There is a lot of discussion about the business value of scaling Agile. I just read the Harvard Business Review’s article from their May-June issue, titled, Agile at Scale by Darrell K. Rigby, Jeff Sutherland and Andy Noble. Comprehensive, intelligent and very insightful—a great read for any executive grappling with how to scale Agile in their organization.  They reviewed hundreds of cases and walk through a number of examples that offer good lessons and practical discussion around various implementations.

Agile isn’t just an engineering methodology anymore; increasingly it’s become a business practice—and there is a proliferation of good research, frameworks and reading material for those who seek some guidance. In this post, I would like to make 3 points I believe every senior executive should consider when it comes to scaling Agile. I’m not here to drill down on the details, but rather provide some context based on Daitan’s experience. My 3 points:

  • Cultural change is necessary
  • Team skills, roles and cross-functional structure and coordination are important
  • Metrics aligned to business value are what matter

Cultural Change is Necessary

You can’t skip this part and it is incumbent on the leadership to facilitate and reinforce the business’ commitment to an Agile transformation. Unless your company “grew up” Agile, like Spotify, business executives need to prepare for the necessary cultural shift across the entire organization.

Every department doesn’t need to become Agile, but everyone does need to have an Agile mindset in order for the transformation to succeed.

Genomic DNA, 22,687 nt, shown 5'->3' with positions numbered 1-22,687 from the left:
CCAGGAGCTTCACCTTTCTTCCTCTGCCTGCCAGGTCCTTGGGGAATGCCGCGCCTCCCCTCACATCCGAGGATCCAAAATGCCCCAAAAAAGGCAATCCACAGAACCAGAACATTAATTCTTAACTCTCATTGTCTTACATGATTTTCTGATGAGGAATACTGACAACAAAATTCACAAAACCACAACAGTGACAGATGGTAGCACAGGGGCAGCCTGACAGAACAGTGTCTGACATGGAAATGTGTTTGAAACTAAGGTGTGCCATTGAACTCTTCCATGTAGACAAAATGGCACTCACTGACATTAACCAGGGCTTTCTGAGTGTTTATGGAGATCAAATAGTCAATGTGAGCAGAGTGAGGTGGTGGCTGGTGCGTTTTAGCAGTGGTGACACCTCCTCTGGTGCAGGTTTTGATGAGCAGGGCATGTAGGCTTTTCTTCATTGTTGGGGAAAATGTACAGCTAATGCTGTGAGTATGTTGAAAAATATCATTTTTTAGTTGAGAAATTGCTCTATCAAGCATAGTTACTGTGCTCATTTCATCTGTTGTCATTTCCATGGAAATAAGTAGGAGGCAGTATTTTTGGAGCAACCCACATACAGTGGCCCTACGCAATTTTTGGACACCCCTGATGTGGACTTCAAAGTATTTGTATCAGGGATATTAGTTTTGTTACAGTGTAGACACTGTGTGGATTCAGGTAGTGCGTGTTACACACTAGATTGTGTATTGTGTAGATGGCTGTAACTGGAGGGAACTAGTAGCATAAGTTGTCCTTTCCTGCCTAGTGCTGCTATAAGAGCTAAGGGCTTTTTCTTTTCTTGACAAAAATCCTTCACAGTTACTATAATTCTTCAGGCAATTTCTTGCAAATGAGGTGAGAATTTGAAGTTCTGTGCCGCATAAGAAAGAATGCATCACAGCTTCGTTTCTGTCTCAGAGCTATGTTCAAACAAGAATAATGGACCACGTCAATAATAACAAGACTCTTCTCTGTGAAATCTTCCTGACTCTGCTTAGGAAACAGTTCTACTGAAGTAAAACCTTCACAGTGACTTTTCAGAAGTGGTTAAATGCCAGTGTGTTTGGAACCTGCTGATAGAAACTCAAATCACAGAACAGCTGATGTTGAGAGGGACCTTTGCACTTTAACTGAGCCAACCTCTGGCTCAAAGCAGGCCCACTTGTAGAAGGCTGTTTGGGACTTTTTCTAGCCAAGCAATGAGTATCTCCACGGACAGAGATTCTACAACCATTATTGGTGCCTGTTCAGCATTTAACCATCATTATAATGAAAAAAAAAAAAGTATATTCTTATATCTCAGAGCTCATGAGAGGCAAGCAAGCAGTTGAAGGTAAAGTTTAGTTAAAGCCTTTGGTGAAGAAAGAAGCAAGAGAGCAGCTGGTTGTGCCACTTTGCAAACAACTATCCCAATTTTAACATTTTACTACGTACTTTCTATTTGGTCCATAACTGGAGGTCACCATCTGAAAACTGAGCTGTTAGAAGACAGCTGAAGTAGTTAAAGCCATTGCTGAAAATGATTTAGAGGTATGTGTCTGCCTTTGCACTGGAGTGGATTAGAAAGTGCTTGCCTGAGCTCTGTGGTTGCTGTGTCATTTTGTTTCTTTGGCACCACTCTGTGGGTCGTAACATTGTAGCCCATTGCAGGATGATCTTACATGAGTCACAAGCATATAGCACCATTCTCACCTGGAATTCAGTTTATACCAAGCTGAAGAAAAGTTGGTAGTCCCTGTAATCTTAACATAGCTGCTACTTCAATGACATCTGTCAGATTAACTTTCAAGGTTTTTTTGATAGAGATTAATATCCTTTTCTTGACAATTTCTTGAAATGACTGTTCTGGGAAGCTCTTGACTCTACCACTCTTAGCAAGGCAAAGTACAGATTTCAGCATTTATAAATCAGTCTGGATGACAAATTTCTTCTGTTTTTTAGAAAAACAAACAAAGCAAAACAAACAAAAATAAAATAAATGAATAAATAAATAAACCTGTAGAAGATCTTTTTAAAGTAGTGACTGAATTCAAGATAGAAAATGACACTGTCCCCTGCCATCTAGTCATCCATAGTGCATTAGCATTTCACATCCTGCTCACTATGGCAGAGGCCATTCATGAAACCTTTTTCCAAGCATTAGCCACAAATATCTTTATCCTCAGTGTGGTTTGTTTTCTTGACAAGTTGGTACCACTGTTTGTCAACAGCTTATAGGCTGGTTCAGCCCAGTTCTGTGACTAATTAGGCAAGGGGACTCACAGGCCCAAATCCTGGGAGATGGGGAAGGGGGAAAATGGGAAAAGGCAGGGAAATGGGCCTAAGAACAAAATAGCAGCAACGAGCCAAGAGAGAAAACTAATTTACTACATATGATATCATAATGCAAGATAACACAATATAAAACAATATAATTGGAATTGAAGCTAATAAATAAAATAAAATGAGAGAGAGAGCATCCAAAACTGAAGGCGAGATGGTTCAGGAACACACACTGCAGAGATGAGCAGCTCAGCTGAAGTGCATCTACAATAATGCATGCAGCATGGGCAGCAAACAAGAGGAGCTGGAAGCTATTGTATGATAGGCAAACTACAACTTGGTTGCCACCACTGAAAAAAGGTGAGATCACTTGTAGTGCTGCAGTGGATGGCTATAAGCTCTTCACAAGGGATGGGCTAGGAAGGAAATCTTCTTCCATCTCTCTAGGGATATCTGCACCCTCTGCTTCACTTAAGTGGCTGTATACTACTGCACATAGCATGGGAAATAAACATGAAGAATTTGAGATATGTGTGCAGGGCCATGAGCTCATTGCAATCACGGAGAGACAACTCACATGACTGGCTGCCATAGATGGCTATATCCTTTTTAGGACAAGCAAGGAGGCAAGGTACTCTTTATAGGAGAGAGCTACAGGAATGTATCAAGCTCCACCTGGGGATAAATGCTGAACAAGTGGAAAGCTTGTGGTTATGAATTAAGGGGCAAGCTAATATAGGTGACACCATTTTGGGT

Key attributes of this include recognizing it’ll take investment and a top-down supportive effort for change to happen. The executive suite needs ways to enable and participate in order for the transformation to become sustainable and deliver actual business value. Otherwise, you’re just implementing “Agile Teams” or “DevOps” tactically, but still risk friction and misalignment with the business.

When a company’s culture is Agile, it inherently operates at heightened levels of efficiency and communication that, IMHO, are fundamental to smart growth associated with successful digital transformations. So, start with setting the tone and establishing a strong leadership commitment to a culture based on an Agile mindset and customer value; and this becomes the foundation for Agile process, structure and metrics to work.

Team Skills, Roles and Cross-Functional Structure Sets the Stage for Effective Communication and Collaboration Across the Business

From whatever core Agile program you have in place, build from there. In our experience, what helps drive successful outcomes are the right team skill sets, roles, cross-team coordination, collaboration and orchestration, and; cross-functional team structures. Balancing this approach with the guiding Agile principle of team autonomy—you inherently create an ecosystem that can be self-sufficient.  Many organizations create teams intending to be Agile, but, by the way they are managed—Agility is lost. A common mistake is when executives and product management cannot adapt to the iterative, value-add approach of Agile and insist on “old school” command and control tactics such as defined release plans that are too big.  If you commit to Agile, live to it.

Being an Agile team comes with a great responsibility to the business to be communicative, accountable and transparent.

Their charter is to not only accomplish the task at hand (developing a product function or feature), but also to communicate, collaborate and orchestrate within the team, across teams, and to the broader business stakeholders that support and are affected by their results. The Technical Lead, (Scrum Master) and Product Owner roles have emerged as important to achieving this. In our experience, they are active development team members, as well as active colleagues to counterpart roles such as, Portfolio Management and Architectural Design. The right frequency of meetings and analytics are the currency for effective communication.